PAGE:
*Many Worlds?*. 2010, with Simon Saunders, Jonathan Barrett, Adrian Kent*The Emergent Multiverse*. 2012

What would it mean to apply quantum theory,
without restriction and without invoking any notion of measurement and state reduction,
to the whole universe? What would realism about the quantum state then imply?

This book brings together an illustrious team of philosophers and physicists to debate these questions.
The contributors broadly agree on the need, or aspiration, for a realist theory that unites micro and macro-worlds.
But they disagree on what this implies.
Some argue that if unitary quantum evolution has unrestricted application,
and if the quantum state is taken to be something physically real,
then this universe emerges from the quantum state *as one of countless others, constantly branching in time, all of which are real*.
The result, they argue, is ‘many worlds’ quantum theory, also known as the Everett interpretation of quantum mechanics.
No other realist interpretation of unitary quantum theory has ever been found.

Others argue in reply that this picture of many worlds is in no sense inherent to quantum theory, or fails to make physical sense, or is scientifically inadequate. The stuff of these worlds, what they are made of, is never adequately explained, nor are the worlds precisely defined; ordinary ideas about time and identity over time are compromised; no satisfactory role or substitute for probability can be found in many worlds theories; they can’t explain experimental data; anyway, there are attractive realist alternatives to many worlds.

Twenty original essays, accompanied by commentaries and discussions, examine these claims and counterclaims in depth. They consider questions of ontology—the existence of worlds; probability—whether and how probability can be related to the branching structure of the quantum state; alternatives to many worlds—whether there are one-world realist interpretations of quantum theory that leave quantum dynamics unchanged; and open questions even given many worlds, including the multiverse concept as it has arisen elsewhere in modern cosmology. A comprehensive introduction lays out the main arguments of the book, which provides a state-of-the-art guide to many worlds quantum theory and its problems.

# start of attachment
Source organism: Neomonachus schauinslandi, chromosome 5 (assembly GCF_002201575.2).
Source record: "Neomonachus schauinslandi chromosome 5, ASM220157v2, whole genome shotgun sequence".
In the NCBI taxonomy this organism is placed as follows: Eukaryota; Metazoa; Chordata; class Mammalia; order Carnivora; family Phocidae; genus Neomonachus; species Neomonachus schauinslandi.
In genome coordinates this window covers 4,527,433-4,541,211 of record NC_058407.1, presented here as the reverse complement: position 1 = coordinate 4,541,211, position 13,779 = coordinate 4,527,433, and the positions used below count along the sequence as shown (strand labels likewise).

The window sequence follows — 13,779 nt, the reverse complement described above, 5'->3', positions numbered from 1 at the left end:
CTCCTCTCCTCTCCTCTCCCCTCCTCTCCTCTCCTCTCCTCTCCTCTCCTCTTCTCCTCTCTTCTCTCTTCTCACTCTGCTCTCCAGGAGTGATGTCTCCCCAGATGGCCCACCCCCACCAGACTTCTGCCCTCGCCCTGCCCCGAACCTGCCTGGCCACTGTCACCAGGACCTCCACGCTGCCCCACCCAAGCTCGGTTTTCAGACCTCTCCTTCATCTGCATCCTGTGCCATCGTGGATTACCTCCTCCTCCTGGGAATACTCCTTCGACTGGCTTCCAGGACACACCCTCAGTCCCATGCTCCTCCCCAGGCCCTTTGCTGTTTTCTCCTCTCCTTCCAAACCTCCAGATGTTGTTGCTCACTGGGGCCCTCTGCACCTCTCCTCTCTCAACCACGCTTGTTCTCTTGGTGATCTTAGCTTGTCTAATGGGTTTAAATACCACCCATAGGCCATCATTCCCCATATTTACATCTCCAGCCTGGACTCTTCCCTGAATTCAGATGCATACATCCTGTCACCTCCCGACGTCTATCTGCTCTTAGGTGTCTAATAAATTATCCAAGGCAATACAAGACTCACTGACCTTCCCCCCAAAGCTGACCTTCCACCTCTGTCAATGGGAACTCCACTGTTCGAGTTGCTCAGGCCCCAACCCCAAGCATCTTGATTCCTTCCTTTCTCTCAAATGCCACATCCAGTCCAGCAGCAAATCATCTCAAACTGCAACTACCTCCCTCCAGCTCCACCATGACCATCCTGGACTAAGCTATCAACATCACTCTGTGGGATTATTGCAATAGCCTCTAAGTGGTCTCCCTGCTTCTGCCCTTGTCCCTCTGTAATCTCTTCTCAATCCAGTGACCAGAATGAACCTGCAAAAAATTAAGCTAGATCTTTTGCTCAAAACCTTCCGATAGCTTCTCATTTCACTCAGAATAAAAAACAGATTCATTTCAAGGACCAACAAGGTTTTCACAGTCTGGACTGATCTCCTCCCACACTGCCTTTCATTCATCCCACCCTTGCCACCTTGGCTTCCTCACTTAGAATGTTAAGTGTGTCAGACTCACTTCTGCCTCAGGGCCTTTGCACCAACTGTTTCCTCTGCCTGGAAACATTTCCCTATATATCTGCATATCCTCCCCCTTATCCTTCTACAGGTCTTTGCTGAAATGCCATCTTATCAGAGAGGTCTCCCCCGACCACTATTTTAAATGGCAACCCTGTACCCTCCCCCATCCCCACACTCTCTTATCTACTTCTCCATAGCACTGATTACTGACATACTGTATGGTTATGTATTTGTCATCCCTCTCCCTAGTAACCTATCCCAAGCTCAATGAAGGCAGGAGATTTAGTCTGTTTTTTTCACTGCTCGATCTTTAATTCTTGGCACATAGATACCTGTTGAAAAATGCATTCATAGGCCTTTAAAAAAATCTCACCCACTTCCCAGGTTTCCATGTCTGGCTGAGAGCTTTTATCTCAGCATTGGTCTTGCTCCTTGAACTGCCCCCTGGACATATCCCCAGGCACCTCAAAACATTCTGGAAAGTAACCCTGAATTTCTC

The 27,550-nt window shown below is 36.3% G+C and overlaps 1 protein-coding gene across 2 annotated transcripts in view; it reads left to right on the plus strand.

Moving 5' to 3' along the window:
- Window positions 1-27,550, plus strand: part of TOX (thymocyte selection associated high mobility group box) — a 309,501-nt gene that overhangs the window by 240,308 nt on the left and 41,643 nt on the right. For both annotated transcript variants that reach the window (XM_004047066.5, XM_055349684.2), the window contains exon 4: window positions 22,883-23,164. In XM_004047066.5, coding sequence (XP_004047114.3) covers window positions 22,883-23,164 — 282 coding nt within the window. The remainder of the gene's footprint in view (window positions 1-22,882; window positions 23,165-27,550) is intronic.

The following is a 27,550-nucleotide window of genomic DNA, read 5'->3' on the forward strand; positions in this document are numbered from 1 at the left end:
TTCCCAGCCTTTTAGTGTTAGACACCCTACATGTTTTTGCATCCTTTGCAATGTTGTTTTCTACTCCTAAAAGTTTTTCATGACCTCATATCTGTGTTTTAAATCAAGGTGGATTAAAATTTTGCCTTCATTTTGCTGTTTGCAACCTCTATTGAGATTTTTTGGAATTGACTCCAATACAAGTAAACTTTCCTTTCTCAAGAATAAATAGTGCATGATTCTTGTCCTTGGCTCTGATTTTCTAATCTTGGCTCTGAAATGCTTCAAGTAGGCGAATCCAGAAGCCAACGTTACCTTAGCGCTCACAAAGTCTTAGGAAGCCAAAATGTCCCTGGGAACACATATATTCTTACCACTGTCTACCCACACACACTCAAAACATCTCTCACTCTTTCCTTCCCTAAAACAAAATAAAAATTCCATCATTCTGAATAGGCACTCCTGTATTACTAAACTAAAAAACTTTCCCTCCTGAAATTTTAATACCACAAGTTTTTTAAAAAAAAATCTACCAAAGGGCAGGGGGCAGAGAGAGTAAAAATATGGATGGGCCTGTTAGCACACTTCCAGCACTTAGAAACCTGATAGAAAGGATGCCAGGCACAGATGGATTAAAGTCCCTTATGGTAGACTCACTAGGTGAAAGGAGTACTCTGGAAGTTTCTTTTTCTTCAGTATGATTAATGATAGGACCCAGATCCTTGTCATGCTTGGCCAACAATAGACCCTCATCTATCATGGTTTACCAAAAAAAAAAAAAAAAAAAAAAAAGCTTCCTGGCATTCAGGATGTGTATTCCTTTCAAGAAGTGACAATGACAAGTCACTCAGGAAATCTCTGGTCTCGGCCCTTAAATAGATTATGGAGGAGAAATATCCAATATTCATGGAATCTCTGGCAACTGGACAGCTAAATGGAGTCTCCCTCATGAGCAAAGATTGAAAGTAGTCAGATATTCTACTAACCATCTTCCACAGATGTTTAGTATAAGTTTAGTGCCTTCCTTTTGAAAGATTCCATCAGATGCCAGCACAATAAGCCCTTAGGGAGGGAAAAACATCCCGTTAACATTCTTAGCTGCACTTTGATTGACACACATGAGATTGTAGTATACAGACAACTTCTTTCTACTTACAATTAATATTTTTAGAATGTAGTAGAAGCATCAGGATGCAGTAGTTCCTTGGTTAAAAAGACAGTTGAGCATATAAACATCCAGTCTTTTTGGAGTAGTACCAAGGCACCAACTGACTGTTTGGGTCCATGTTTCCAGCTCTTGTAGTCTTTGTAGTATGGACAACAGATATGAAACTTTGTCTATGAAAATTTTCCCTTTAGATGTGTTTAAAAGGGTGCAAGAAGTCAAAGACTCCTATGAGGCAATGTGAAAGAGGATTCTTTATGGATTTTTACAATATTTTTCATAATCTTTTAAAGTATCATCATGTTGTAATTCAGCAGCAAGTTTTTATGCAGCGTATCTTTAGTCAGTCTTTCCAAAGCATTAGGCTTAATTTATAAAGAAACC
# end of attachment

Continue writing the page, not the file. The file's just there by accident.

The Everett interpretation of quantum mechanics takes the apparent craziness seriously, and asks, ‘what would it be like if particles really were in two places at once, if cats really were alive and dead at the same time’? The answer, it turns out, is that if the world were like that—if it were as quantum theory claims—it would be a world that, at the macroscopic level, was constantly branching into copies—hence the more sensationalist name for the Everett interpretation, the ‘many worlds theory’. But really, the interpretation is not sensationalist at all: it simply takes quantum theory seriously, literally, as a description of the world. Once dismissed as absurd, it is now accepted by many physicists as the best way to make coherent sense of quantum theory.

David Wallace offers a clear and up-to-date survey of work on the Everett interpretation in physics and in philosophy of science, and at the same time provides a self-contained and thoroughly modern account of it—an account which is accessible to readers who have previously studied quantum theory at undergraduate level, and which will shape the future direction of research by leading experts in the field.